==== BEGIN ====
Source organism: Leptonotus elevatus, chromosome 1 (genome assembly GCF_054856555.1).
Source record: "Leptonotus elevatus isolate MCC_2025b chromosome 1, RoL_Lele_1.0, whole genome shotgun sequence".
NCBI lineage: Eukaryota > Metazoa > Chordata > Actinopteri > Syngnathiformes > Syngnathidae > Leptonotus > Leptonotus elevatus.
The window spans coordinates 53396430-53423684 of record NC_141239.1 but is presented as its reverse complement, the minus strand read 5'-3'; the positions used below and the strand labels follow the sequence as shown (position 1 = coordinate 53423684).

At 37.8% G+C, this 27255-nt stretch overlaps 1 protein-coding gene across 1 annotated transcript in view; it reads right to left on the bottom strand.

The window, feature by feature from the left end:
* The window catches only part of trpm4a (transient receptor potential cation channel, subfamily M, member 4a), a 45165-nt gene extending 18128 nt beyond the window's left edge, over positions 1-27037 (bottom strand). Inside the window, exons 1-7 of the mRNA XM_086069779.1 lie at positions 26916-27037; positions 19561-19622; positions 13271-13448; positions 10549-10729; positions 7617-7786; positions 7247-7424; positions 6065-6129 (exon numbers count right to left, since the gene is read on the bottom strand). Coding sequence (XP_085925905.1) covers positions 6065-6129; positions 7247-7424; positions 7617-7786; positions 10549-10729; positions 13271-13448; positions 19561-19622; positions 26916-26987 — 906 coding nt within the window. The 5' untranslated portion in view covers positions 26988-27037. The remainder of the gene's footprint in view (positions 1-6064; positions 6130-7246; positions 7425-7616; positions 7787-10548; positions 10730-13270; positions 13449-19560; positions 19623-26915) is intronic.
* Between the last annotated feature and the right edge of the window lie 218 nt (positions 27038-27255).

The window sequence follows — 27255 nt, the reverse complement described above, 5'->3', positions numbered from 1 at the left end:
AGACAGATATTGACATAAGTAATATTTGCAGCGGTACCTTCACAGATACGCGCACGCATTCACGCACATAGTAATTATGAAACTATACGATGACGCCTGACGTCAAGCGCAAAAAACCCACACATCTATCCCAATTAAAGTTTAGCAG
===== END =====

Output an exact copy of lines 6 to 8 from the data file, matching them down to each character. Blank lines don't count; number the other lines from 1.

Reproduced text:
The window, feature by feature from the left end:
* The window catches only part of trpm4a (transient receptor potential cation channel, subfamily M, member 4a), a 45165-nt gene extending 18128 nt beyond the window's left edge, over positions 1-27037 (bottom strand). Inside the window, exons 1-7 of the mRNA XM_086069779.1 lie at positions 26916-27037; positions 19561-19622; positions 13271-13448; positions 10549-10729; positions 7617-7786; positions 7247-7424; positions 6065-6129 (exon numbers count right to left, since the gene is read on the bottom strand). Coding sequence (XP_085925905.1) covers positions 6065-6129; positions 7247-7424; positions 7617-7786; positions 10549-10729; positions 13271-13448; positions 19561-19622; positions 26916-26987 — 906 coding nt within the window. The 5' untranslated portion in view covers positions 26988-27037. The remainder of the gene's footprint in view (positions 1-6064; positions 6130-7246; positions 7425-7616; positions 7787-10548; positions 10730-13270; positions 13449-19560; positions 19623-26915) is intronic.
* Between the last annotated feature and the right edge of the window lie 218 nt (positions 27038-27255).